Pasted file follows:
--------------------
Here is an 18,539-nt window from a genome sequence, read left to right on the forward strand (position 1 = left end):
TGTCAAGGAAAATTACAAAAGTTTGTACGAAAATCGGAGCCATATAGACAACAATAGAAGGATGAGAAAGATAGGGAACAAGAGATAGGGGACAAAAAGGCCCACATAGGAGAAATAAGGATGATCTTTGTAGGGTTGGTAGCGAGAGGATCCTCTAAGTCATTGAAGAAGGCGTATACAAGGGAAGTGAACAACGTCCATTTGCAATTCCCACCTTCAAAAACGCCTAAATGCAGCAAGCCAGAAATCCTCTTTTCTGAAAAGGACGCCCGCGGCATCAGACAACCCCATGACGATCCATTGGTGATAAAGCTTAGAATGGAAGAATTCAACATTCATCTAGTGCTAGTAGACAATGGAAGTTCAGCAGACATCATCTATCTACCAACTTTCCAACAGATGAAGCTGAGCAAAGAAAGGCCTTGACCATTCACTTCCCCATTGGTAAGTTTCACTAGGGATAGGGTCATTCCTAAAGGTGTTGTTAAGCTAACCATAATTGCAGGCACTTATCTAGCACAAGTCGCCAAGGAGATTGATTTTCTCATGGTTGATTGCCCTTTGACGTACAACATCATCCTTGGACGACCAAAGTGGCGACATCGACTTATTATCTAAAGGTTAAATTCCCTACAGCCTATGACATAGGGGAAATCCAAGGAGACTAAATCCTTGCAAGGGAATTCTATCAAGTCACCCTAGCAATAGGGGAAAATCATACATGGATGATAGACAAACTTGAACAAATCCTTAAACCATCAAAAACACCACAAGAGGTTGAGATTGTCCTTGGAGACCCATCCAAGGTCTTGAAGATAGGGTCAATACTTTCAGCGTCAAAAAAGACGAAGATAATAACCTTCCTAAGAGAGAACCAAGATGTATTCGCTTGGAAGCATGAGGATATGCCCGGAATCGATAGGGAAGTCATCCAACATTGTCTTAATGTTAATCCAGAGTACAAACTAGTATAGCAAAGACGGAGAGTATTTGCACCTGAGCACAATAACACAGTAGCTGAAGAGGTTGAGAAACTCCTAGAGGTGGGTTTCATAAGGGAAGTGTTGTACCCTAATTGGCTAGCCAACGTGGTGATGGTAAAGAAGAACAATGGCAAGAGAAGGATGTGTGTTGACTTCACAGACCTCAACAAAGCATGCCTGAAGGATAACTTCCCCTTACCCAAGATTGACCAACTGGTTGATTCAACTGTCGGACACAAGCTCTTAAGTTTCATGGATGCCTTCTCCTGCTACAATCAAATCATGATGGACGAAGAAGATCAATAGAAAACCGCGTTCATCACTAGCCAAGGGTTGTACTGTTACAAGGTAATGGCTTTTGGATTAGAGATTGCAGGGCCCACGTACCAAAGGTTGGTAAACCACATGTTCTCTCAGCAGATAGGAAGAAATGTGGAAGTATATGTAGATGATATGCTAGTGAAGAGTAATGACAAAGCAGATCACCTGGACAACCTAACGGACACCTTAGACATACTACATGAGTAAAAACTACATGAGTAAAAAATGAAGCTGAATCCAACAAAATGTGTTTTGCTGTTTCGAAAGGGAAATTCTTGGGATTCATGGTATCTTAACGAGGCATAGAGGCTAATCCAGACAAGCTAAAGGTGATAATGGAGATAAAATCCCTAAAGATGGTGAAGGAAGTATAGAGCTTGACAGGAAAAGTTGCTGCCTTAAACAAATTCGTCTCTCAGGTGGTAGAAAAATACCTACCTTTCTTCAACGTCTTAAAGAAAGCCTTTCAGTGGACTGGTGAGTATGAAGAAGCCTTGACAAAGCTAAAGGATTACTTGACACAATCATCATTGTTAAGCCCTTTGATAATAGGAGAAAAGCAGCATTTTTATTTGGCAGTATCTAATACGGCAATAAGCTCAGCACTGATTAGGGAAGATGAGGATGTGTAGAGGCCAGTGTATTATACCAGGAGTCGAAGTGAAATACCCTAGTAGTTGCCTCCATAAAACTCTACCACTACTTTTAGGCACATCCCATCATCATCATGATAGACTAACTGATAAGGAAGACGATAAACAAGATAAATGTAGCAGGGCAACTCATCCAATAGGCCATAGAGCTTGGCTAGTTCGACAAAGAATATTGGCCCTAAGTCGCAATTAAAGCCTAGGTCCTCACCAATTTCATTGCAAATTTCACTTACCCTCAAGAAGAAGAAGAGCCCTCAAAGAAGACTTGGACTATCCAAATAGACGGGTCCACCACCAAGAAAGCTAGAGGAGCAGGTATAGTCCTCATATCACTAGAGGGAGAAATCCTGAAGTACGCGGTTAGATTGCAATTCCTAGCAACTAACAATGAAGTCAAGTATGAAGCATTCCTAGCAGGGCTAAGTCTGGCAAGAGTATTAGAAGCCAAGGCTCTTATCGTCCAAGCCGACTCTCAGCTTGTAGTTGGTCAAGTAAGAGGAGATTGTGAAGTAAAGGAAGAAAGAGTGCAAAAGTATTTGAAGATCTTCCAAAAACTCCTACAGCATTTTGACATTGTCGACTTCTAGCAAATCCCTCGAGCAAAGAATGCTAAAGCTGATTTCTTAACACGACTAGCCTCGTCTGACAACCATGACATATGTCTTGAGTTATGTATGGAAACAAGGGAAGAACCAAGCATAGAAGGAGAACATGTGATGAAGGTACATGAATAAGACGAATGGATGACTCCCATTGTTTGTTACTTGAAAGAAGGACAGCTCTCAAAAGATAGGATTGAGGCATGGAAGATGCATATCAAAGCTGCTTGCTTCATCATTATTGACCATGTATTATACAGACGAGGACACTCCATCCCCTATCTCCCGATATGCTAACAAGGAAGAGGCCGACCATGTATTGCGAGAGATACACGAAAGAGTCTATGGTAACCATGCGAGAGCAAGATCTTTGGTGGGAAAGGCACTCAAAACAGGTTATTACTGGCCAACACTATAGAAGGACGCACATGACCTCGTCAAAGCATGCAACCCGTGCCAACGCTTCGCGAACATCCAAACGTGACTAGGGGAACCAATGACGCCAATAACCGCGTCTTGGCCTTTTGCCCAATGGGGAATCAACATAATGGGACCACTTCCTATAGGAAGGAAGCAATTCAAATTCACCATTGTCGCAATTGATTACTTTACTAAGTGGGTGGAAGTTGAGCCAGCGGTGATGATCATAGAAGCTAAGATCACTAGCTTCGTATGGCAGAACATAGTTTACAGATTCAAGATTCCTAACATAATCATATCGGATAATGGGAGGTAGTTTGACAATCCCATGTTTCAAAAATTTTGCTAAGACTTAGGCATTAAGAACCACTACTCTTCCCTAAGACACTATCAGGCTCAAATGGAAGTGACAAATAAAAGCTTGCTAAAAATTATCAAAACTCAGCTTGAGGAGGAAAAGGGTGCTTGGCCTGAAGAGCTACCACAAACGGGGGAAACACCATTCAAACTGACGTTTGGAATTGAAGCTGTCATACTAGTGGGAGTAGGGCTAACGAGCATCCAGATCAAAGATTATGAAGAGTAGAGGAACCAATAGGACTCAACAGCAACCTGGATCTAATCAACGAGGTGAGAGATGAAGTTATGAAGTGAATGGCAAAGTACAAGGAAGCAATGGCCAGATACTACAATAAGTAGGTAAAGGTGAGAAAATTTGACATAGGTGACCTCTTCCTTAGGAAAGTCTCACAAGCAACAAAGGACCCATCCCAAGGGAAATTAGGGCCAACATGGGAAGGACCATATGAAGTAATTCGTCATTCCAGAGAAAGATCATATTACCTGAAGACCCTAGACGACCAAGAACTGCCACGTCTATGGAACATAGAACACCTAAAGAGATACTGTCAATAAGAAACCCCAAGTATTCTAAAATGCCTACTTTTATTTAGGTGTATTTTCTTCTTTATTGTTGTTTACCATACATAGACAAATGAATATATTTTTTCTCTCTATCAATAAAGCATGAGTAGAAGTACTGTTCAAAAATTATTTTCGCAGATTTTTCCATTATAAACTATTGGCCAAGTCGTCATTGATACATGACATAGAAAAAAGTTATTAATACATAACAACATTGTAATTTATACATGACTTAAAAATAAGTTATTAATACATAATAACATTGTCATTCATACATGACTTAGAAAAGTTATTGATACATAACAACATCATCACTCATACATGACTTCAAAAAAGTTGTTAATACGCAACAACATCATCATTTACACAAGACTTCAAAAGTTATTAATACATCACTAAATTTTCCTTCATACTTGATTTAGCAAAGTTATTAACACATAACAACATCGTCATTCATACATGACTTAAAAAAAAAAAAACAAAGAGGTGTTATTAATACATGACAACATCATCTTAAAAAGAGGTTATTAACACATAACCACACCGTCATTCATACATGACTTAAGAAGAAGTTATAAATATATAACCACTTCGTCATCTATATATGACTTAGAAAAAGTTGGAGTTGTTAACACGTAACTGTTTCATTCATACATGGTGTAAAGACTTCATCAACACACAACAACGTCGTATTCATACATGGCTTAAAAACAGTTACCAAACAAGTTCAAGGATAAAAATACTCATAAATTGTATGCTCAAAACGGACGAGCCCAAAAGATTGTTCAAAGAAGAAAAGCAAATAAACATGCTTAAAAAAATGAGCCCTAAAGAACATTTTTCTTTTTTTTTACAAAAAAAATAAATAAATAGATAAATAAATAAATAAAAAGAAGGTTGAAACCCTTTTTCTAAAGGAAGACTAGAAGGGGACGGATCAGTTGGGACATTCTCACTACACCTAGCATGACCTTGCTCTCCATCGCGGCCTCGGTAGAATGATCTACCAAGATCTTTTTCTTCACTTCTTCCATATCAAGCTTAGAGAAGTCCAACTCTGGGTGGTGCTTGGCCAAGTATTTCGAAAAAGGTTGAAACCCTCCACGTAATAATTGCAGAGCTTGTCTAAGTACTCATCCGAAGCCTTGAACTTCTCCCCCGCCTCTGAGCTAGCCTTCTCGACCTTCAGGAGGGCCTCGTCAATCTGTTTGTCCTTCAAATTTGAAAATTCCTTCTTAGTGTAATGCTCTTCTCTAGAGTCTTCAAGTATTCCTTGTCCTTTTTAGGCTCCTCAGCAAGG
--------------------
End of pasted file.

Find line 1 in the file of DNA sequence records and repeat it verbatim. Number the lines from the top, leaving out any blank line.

Here is an 18,539-nt window from a genome sequence, read left to right on the forward strand (position 1 = left end):